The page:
1000 Books In 10 Years; Vol. 24: Stones, by Timothy Findley

Note: Apologies if this sounds more like a synopsis than a review, I actually used this text to post a wikipedia article on the book, since it didn’t have one.

Timothy Findley

Timothy Findley


Timothy Findley’s Stones is a collection of short stories with varied narrative voices that work in concert to created a layered, eloquently written book.

The first two stories, Bragg and Minna and A Gift of Mercy both detail the marriage of a homosexual (or perhaps bisexual) man named Bragg and his Wife Minna. In Bragg and Minna, the two have a child (though Bragg is opposed to the idea), and it is born with six digits on each extremity and mental disabilities. Minna, after having left Bragg and moving to Australia in search of a family to take care of their child, dies at a very young age, and Bragg travels across the Pacific ocean to pick up her ashes and then spreads across the lands of the Ku-ring-gai (an indigenous people native to Australia).


A Gift of Mercy details how the couple met. Minna, working in a dinner on Queen Street, saw Bragg walk into the dinner in which she work and is refused use of the telephone by the propitiator of the diner. Minna follows Bragg out of the and introduces herself. The two move from Queen Street, a decision made by Bragg who wanted to remove Minna from the influences of the area, but Minna still frequents the area and one evening brings a homeless woman home. Bragg is furious and eventually throws the woman out. Though the couple had been sleeping in separate beds at this point in their marriage, after Bragg returns the homeless lady to her dwelling on Queen Street, he brings home a man he picked up at a bar.

In the story Foxes, a Professor Glandenning, who is a reclusive communications expert who visit’s the

Royal Ontario Museum to examine some masks acquired from Japan which were used in an ancient play and depicted the transformation of fox into a human. The professor actually tries the masks on and on his way out, one of the employees offers him polite goodbye, which Glandenning practically ignores. On his way out, the employee asks one of her fellow employees if she smells something, to which she replies “dog”, hinting that there is some sort of actual transformation taking place in Glandenning.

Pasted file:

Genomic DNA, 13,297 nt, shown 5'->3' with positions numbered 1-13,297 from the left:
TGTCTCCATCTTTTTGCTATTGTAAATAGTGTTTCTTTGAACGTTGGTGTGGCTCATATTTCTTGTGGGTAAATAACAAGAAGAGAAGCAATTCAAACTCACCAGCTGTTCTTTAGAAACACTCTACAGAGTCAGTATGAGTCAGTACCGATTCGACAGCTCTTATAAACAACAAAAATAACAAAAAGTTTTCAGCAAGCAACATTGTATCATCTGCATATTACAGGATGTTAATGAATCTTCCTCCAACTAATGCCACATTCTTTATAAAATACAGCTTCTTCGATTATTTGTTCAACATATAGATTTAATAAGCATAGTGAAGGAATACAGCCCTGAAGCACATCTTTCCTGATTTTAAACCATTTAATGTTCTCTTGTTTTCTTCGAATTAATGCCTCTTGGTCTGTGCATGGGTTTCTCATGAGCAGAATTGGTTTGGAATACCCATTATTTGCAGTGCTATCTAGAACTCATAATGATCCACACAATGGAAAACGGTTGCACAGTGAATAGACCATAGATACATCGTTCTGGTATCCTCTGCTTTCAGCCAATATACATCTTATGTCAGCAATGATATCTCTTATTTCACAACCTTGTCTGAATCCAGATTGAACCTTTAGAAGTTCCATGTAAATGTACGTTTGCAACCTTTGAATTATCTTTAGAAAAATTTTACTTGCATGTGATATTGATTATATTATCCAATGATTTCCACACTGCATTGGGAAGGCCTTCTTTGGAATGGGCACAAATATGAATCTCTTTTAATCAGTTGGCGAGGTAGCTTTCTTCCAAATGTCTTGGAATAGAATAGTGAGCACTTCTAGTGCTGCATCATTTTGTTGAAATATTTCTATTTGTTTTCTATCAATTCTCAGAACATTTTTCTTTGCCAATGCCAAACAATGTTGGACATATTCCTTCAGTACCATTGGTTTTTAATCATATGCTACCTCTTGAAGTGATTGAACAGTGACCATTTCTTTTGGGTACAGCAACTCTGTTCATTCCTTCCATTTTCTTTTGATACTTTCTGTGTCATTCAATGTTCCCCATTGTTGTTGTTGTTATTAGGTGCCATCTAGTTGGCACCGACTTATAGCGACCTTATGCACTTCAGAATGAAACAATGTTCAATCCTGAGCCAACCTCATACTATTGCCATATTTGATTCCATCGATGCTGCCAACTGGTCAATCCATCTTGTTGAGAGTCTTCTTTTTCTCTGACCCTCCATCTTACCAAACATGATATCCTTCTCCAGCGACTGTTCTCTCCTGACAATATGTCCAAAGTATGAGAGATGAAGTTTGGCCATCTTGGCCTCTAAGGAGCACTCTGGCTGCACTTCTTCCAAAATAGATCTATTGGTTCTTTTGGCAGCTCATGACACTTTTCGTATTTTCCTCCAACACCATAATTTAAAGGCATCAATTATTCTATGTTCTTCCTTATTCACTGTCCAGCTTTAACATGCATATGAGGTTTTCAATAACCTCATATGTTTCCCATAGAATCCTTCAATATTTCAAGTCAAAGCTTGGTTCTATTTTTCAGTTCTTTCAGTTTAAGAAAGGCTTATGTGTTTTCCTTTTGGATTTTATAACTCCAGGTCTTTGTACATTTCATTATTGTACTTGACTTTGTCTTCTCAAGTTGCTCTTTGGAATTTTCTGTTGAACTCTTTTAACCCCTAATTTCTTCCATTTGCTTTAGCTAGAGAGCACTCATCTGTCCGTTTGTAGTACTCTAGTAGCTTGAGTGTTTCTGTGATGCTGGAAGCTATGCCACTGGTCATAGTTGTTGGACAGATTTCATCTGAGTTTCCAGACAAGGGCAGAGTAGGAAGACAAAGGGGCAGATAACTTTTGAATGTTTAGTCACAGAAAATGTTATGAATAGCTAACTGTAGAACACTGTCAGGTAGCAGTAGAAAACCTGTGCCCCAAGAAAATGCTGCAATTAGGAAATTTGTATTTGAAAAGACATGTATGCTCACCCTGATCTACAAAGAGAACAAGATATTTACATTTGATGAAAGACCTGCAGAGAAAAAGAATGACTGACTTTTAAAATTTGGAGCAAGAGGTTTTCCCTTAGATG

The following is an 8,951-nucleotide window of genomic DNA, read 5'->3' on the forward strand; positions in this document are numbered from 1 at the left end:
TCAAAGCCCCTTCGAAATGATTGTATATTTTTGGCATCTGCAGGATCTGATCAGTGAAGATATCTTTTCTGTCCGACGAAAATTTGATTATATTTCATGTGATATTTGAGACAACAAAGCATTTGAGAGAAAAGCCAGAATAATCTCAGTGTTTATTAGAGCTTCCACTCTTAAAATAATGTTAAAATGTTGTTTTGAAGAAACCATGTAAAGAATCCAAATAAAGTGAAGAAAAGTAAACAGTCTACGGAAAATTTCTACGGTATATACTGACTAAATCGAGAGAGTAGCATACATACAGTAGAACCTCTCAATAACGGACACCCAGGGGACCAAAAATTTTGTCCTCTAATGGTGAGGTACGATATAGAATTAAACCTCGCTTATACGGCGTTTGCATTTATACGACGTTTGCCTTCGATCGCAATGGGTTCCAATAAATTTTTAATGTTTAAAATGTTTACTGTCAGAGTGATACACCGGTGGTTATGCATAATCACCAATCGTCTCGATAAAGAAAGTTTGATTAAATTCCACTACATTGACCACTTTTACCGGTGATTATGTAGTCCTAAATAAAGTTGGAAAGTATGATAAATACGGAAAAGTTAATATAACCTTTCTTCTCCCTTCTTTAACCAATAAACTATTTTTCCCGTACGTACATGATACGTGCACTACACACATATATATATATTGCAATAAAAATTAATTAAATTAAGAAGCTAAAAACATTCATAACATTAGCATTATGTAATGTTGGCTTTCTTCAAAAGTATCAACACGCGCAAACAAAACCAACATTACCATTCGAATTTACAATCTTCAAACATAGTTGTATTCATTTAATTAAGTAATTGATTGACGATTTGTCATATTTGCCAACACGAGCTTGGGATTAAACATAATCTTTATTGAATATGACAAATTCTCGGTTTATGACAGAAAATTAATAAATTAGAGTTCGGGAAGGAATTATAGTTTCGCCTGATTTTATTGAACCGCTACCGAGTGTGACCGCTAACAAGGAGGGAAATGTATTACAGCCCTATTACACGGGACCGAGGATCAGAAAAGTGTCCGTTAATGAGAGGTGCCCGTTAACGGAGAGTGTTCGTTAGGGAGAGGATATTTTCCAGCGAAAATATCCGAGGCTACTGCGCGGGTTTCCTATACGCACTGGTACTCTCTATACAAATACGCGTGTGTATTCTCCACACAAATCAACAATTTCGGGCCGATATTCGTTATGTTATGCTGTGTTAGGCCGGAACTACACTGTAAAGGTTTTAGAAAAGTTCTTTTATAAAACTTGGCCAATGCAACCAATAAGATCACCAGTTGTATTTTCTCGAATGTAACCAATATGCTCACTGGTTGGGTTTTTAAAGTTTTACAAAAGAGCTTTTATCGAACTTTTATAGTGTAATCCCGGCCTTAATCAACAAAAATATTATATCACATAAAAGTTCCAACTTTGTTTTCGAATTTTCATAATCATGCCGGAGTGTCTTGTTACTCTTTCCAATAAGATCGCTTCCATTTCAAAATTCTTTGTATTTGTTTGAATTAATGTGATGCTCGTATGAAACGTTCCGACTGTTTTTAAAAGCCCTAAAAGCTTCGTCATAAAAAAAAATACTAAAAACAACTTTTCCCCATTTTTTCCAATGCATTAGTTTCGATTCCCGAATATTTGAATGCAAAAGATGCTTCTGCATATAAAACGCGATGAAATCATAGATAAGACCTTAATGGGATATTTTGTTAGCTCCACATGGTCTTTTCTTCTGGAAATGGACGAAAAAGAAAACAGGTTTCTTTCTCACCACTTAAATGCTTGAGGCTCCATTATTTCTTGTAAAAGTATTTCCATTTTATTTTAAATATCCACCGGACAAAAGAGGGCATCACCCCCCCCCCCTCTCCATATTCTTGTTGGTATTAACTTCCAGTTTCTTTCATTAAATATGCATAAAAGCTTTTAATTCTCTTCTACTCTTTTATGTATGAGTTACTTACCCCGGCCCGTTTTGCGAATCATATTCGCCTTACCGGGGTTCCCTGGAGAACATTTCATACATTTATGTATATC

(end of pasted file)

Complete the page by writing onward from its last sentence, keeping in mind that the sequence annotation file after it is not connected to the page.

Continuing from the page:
The Sky details the life of a Kafkaesque protagonist (Morrison) who throughout the day witnesses random items fall from the sky (which he calls sky bolts) , whilst considering issues in his life (one such issue is the affair he believes his wife and his brother are having, which he believes is best left unchecked). Morrison, who frequently attends symphony performances and falls in love from a distance with a redheaded performer. The narrative goes back into Morrison’s personal narrative and details how he met his wife, who being redheaded herself reminded Morrison of the woman he loved from afar. After causing a scene at a the symphony, Morrison returns home and unhappy with his life, he sits on the steps of his house drinking and crying.

Dreams details the live of pair of psychiatrists who are married to each other. The husband handles schizophrenics, and the wife treats autistic children. Both are working with very troubled cases throughout the narrative. The wife witnesses the death of a child who she had come to care about, and the husband has been losing sleep because he has been having nightmares about his patient killing people. His patient has been waking up covered in blood, but there is no source for the blood, and the husband begin losing sleep, worried that his dreams are giving his patient a medium in which to cause harm to others. After the patient dies, the doctor wakes up covered in blood, and his wife to wait with her husband in the bathroom ‘until they both wake up’.